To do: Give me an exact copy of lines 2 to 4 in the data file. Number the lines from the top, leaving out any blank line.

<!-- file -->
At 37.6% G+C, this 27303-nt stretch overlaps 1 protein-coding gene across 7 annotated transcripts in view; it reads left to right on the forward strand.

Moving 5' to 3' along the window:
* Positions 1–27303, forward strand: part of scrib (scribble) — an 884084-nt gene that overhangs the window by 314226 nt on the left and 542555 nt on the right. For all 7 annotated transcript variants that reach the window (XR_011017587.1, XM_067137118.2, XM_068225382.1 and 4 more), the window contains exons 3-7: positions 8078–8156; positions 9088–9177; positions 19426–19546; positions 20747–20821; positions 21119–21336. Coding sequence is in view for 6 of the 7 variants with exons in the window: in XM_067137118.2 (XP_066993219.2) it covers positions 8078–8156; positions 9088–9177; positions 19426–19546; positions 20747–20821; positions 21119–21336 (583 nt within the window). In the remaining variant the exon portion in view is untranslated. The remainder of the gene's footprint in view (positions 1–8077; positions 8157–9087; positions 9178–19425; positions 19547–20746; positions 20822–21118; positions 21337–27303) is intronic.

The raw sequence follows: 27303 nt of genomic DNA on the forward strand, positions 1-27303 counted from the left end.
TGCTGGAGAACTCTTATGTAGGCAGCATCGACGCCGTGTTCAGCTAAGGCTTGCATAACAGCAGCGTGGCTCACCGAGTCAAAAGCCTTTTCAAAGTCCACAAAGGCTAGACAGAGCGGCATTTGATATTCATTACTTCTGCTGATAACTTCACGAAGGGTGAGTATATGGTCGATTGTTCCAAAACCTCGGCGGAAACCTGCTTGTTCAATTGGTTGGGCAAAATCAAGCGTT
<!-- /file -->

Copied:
Moving 5' to 3' along the window:
* Positions 1–27303, forward strand: part of scrib (scribble) — an 884084-nt gene that overhangs the window by 314226 nt on the left and 542555 nt on the right. For all 7 annotated transcript variants that reach the window (XR_011017587.1, XM_067137118.2, XM_068225382.1 and 4 more), the window contains exons 3-7: positions 8078–8156; positions 9088–9177; positions 19426–19546; positions 20747–20821; positions 21119–21336. Coding sequence is in view for 6 of the 7 variants with exons in the window: in XM_067137118.2 (XP_066993219.2) it covers positions 8078–8156; positions 9088–9177; positions 19426–19546; positions 20747–20821; positions 21119–21336 (583 nt within the window). In the remaining variant the exon portion in view is untranslated. The remainder of the gene's footprint in view (positions 1–8077; positions 8157–9087; positions 9178–19425; positions 19547–20746; positions 20822–21118; positions 21337–27303) is intronic.

The raw sequence follows: 27303 nt of genomic DNA on the forward strand, positions 1-27303 counted from the left end.